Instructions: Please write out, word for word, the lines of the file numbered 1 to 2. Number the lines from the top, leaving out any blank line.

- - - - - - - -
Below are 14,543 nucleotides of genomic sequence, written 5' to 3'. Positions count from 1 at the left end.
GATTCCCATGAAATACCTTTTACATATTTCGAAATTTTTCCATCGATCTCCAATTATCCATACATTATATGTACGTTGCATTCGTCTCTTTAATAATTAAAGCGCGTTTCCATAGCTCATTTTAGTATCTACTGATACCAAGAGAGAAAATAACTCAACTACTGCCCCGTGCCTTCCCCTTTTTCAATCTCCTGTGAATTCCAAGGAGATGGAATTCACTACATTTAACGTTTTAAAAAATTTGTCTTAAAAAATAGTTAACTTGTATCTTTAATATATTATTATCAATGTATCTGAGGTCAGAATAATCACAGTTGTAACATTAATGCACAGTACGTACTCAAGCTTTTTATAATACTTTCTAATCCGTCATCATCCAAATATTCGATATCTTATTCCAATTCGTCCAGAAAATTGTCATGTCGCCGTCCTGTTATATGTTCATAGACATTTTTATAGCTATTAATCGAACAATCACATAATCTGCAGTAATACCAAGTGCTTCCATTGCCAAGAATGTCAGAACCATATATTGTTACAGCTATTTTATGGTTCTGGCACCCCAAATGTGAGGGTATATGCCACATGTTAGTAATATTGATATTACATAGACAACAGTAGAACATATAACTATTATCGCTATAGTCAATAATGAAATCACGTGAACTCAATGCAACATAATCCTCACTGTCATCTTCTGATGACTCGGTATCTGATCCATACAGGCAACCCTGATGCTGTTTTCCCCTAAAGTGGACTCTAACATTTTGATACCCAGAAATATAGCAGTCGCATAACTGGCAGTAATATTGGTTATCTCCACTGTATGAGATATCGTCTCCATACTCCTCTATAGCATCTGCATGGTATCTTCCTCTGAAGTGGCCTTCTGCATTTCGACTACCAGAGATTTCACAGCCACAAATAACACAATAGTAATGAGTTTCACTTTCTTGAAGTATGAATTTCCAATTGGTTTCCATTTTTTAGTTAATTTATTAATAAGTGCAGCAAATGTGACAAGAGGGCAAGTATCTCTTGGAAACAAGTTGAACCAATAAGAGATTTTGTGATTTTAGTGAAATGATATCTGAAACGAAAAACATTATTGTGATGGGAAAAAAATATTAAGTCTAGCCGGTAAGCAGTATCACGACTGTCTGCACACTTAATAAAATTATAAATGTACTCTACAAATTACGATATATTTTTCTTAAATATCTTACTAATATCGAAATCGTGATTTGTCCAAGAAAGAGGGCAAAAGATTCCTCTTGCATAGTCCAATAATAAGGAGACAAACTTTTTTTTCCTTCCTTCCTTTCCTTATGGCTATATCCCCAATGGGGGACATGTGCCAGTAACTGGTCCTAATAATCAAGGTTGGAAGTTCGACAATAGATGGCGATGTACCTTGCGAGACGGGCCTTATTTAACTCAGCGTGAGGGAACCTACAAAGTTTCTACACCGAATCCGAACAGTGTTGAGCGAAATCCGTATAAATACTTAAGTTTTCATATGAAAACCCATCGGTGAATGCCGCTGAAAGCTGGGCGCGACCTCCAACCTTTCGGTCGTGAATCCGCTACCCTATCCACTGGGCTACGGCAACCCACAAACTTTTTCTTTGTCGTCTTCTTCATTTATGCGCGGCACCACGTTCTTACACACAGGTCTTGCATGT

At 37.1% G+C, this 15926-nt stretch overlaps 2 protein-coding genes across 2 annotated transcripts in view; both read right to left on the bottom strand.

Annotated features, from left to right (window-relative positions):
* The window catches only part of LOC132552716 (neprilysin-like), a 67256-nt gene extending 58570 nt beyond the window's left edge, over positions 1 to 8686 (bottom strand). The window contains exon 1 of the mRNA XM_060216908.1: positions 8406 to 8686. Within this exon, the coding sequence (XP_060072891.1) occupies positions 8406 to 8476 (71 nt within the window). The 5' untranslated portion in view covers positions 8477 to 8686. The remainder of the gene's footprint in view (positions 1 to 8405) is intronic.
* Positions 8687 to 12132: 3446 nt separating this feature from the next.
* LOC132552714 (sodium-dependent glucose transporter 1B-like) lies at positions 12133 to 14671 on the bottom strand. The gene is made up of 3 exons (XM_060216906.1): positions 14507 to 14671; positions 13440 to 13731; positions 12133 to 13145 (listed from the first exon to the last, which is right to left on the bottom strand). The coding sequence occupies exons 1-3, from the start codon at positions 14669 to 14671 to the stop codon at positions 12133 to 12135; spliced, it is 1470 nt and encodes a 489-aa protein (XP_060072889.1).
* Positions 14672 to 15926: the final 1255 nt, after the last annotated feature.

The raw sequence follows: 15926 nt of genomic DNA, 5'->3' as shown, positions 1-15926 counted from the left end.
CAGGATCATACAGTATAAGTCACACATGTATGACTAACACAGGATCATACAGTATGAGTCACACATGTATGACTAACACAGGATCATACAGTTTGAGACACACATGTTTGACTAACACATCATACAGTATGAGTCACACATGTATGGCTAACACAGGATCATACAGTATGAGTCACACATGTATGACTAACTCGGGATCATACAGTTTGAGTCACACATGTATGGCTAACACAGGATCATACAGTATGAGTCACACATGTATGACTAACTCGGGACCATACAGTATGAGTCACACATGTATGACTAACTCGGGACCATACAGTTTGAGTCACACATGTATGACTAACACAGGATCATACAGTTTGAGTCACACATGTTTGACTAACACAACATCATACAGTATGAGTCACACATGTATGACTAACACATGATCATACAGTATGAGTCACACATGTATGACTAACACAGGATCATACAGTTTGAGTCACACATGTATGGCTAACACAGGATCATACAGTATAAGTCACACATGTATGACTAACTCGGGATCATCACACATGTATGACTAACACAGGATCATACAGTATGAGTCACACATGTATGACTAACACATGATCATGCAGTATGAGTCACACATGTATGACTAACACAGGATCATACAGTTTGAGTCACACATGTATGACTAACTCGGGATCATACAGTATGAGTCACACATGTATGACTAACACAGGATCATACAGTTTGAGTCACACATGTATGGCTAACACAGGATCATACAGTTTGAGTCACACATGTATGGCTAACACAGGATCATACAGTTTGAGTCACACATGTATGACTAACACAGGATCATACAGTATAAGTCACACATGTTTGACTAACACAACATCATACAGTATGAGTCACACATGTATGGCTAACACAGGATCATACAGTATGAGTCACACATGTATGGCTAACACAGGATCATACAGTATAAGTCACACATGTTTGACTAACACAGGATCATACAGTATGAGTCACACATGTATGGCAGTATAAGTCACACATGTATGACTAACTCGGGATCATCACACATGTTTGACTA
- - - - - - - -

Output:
Below are 14,543 nucleotides of genomic sequence, written 5' to 3'. Positions count from 1 at the left end.
GATTCCCATGAAATACCTTTTACATATTTCGAAATTTTTCCATCGATCTCCAATTATCCATACATTATATGTACGTTGCATTCGTCTCTTTAATAATTAAAGCGCGTTTCCATAGCTCATTTTAGTATCTACTGATACCAAGAGAGAAAATAACTCAACTACTGCCCCGTGCCTTCCCCTTTTTCAATCTCCTGTGAATTCCAAGGAGATGGAATTCACTACATTTAACGTTTTAAAAAATTTGTCTTAAAAAATAGTTAACTTGTATCTTTAATATATTATTATCAATGTATCTGAGGTCAGAATAATCACAGTTGTAACATTAATGCACAGTACGTACTCAAGCTTTTTATAATACTTTCTAATCCGTCATCATCCAAATATTCGATATCTTATTCCAATTCGTCCAGAAAATTGTCATGTCGCCGTCCTGTTATATGTTCATAGACATTTTTATAGCTATTAATCGAACAATCACATAATCTGCAGTAATACCAAGTGCTTCCATTGCCAAGAATGTCAGAACCATATATTGTTACAGCTATTTTATGGTTCTGGCACCCCAAATGTGAGGGTATATGCCACATGTTAGTAATATTGATATTACATAGACAACAGTAGAACATATAACTATTATCGCTATAGTCAATAATGAAATCACGTGAACTCAATGCAACATAATCCTCACTGTCATCTTCTGATGACTCGGTATCTGATCCATACAGGCAACCCTGATGCTGTTTTCCCCTAAAGTGGACTCTAACATTTTGATACCCAGAAATATAGCAGTCGCATAACTGGCAGTAATATTGGTTATCTCCACTGTATGAGATATCGTCTCCATACTCCTCTATAGCATCTGCATGGTATCTTCCTCTGAAGTGGCCTTCTGCATTTCGACTACCAGAGATTTCACAGCCACAAATAACACAATAGTAATGAGTTTCACTTTCTTGAAGTATGAATTTCCAATTGGTTTCCATTTTTTAGTTAATTTATTAATAAGTGCAGCAAATGTGACAAGAGGGCAAGTATCTCTTGGAAACAAGTTGAACCAATAAGAGATTTTGTGATTTTAGTGAAATGATATCTGAAACGAAAAACATTATTGTGATGGGAAAAAAATATTAAGTCTAGCCGGTAAGCAGTATCACGACTGTCTGCACACTTAATAAAATTATAAATGTACTCTACAAATTACGATATATTTTTCTTAAATATCTTACTAATATCGAAATCGTGATTTGTCCAAGAAAGAGGGCAAAAGATTCCTCTTGCATAGTCCAATAATAAGGAGACAAACTTTTTTTTCCTTCCTTCCTTTCCTTATGGCTATATCCCCAATGGGGGACATGTGCCAGTAACTGGTCCTAATAATCAAGGTTGGAAGTTCGACAATAGATGGCGATGTACCTTGCGAGACGGGCCTTATTTAACTCAGCGTGAGGGAACCTACAAAGTTTCTACACCGAATCCGAACAGTGTTGAGCGAAATCCGTATAAATACTTAAGTTTTCATATGAAAACCCATCGGTGAATGCCGCTGAAAGCTGGGCGCGACCTCCAACCTTTCGGTCGTGAATCCGCTACCCTATCCACTGGGCTACGGCAACCCACAAACTTTTTCTTTGTCGTCTTCTTCATTTATGCGCGGCACCACGTTCTTACACACAGGTCTTGCATGT